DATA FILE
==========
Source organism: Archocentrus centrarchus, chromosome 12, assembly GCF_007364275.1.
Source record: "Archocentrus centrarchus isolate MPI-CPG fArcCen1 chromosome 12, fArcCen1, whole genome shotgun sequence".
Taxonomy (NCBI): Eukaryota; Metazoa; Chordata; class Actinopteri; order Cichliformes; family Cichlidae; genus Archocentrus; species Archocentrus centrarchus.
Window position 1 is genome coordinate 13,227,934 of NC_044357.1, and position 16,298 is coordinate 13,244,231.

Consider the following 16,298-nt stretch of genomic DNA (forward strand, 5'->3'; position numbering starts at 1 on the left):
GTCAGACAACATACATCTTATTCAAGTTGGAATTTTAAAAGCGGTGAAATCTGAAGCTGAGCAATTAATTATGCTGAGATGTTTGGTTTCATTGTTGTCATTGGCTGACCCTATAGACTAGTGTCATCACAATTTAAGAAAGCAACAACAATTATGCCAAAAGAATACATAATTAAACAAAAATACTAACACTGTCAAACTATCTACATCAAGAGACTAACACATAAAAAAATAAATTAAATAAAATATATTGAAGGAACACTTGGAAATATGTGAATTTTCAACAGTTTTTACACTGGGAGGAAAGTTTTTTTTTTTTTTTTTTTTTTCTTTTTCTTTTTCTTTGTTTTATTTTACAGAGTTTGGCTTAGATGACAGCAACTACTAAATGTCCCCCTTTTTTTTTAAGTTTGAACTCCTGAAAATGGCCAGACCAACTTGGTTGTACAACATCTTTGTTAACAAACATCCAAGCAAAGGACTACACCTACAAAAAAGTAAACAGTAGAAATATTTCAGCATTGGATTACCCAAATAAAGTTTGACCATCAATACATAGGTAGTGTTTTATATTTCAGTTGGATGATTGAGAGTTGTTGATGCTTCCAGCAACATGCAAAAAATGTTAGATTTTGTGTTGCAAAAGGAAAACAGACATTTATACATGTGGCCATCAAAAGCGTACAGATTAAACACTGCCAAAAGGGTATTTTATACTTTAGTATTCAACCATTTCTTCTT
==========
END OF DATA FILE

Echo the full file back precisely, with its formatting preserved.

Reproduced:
Source organism: Archocentrus centrarchus, chromosome 12, assembly GCF_007364275.1.
Source record: "Archocentrus centrarchus isolate MPI-CPG fArcCen1 chromosome 12, fArcCen1, whole genome shotgun sequence".
Taxonomy (NCBI): Eukaryota; Metazoa; Chordata; class Actinopteri; order Cichliformes; family Cichlidae; genus Archocentrus; species Archocentrus centrarchus.
Window position 1 is genome coordinate 13,227,934 of NC_044357.1, and position 16,298 is coordinate 13,244,231.

Consider the following 16,298-nt stretch of genomic DNA (forward strand, 5'->3'; position numbering starts at 1 on the left):
GTCAGACAACATACATCTTATTCAAGTTGGAATTTTAAAAGCGGTGAAATCTGAAGCTGAGCAATTAATTATGCTGAGATGTTTGGTTTCATTGTTGTCATTGGCTGACCCTATAGACTAGTGTCATCACAATTTAAGAAAGCAACAACAATTATGCCAAAAGAATACATAATTAAACAAAAATACTAACACTGTCAAACTATCTACATCAAGAGACTAACACATAAAAAAATAAATTAAATAAAATATATTGAAGGAACACTTGGAAATATGTGAATTTTCAACAGTTTTTACACTGGGAGGAAAGTTTTTTTTTTTTTTTTTTTTTTCTTTTTCTTTTTCTTTGTTTTATTTTACAGAGTTTGGCTTAGATGACAGCAACTACTAAATGTCCCCCTTTTTTTTTAAGTTTGAACTCCTGAAAATGGCCAGACCAACTTGGTTGTACAACATCTTTGTTAACAAACATCCAAGCAAAGGACTACACCTACAAAAAAGTAAACAGTAGAAATATTTCAGCATTGGATTACCCAAATAAAGTTTGACCATCAATACATAGGTAGTGTTTTATATTTCAGTTGGATGATTGAGAGTTGTTGATGCTTCCAGCAACATGCAAAAAATGTTAGATTTTGTGTTGCAAAAGGAAAACAGACATTTATACATGTGGCCATCAAAAGCGTACAGATTAAACACTGCCAAAAGGGTATTTTATACTTTAGTATTCAACCATTTCTTCTT